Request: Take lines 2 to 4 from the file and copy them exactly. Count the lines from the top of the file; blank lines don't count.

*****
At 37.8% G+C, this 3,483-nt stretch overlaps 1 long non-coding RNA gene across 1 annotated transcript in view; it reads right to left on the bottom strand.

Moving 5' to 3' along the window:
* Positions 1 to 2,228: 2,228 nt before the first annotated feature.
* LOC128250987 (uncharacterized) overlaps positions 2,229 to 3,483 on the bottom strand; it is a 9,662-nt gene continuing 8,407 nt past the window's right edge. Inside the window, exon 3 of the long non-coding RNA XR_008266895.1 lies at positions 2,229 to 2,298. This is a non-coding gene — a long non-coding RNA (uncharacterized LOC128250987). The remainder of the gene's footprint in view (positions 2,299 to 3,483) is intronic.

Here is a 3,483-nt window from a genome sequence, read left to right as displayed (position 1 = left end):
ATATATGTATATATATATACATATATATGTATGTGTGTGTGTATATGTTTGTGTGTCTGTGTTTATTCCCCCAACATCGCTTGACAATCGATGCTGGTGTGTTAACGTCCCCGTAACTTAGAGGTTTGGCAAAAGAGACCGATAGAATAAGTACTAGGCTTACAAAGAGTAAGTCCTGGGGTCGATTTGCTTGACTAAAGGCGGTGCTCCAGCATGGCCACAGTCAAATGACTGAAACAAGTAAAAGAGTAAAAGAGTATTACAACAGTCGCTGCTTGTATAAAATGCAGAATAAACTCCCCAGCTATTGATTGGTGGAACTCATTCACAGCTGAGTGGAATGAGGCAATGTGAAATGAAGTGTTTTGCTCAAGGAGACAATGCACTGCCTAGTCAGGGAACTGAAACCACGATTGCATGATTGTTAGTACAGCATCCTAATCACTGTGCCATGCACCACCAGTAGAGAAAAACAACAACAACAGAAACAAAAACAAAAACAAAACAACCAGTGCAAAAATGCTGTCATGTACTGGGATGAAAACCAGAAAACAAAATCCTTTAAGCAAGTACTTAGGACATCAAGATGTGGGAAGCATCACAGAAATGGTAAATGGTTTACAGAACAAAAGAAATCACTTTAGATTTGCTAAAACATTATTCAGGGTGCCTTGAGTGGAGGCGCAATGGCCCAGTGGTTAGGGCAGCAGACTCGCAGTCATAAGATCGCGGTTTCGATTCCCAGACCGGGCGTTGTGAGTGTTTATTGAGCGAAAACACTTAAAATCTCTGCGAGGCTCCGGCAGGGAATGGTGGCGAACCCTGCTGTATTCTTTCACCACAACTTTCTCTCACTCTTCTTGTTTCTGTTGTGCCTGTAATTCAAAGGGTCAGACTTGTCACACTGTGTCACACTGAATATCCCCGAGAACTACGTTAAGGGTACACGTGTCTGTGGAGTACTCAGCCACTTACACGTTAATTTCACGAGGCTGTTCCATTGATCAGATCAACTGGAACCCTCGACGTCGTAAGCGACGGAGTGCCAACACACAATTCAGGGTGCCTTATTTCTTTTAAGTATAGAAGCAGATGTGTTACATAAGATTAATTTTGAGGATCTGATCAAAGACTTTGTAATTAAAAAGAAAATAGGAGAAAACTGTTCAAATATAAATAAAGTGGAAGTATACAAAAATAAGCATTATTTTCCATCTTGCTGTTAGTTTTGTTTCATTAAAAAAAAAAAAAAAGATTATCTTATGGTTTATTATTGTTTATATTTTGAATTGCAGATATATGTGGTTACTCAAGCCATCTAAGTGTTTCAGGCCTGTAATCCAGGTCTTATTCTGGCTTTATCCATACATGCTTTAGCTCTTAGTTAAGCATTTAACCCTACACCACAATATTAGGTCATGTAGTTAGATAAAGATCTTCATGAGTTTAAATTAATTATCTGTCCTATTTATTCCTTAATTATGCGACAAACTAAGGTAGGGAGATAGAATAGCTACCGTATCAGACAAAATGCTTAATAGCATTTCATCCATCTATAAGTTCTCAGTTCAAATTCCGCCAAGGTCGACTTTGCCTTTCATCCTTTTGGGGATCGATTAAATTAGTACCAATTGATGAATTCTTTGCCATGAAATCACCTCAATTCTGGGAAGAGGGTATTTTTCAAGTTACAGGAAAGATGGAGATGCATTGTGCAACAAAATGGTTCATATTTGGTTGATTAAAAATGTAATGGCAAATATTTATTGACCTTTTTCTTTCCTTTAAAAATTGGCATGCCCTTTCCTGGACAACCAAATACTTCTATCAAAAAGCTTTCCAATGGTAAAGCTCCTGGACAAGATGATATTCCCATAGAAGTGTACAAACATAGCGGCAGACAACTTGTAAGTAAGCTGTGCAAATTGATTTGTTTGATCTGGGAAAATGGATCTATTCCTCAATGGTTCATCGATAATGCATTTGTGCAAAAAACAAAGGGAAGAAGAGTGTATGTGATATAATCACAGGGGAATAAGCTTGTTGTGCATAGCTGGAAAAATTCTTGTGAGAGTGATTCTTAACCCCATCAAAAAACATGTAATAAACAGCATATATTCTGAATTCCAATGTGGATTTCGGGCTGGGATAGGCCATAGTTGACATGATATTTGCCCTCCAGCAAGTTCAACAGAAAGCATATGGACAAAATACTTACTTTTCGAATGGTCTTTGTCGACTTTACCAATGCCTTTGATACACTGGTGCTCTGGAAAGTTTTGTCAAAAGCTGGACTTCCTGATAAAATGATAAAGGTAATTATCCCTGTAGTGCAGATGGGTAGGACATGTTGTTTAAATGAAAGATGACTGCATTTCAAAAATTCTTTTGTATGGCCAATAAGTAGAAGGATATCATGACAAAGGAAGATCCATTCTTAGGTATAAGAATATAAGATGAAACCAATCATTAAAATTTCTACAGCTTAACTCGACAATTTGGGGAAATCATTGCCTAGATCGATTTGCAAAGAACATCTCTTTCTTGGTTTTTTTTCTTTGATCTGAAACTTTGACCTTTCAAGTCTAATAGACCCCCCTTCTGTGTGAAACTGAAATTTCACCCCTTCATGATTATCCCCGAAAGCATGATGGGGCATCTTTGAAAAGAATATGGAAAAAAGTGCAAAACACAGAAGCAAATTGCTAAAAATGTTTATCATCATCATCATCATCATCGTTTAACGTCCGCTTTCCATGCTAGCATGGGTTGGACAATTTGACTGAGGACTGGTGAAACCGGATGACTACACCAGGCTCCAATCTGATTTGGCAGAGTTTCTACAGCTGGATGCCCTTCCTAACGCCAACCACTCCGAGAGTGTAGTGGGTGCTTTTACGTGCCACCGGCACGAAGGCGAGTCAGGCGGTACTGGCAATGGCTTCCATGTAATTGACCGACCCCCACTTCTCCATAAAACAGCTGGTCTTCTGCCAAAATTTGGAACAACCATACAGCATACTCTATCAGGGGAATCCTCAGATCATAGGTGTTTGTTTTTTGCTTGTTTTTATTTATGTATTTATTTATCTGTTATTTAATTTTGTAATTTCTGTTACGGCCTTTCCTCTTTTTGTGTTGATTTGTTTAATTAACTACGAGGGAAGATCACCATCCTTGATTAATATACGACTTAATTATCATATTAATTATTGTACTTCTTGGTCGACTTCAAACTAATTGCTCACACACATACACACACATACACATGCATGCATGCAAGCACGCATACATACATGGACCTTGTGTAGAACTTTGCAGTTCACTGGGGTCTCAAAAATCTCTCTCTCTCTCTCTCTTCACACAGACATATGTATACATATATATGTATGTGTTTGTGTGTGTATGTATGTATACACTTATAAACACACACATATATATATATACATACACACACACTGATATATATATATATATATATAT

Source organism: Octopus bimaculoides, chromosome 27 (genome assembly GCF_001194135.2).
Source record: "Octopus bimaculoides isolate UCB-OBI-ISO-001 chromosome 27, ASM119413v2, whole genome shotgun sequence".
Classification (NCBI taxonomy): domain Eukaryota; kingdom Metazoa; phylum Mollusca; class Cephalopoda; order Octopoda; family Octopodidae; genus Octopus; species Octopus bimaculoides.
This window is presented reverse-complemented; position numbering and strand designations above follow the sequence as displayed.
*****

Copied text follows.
Moving 5' to 3' along the window:
* Positions 1 to 2,228: 2,228 nt before the first annotated feature.
* LOC128250987 (uncharacterized) overlaps positions 2,229 to 3,483 on the bottom strand; it is a 9,662-nt gene continuing 8,407 nt past the window's right edge. Inside the window, exon 3 of the long non-coding RNA XR_008266895.1 lies at positions 2,229 to 2,298. This is a non-coding gene — a long non-coding RNA (uncharacterized LOC128250987). The remainder of the gene's footprint in view (positions 2,299 to 3,483) is intronic.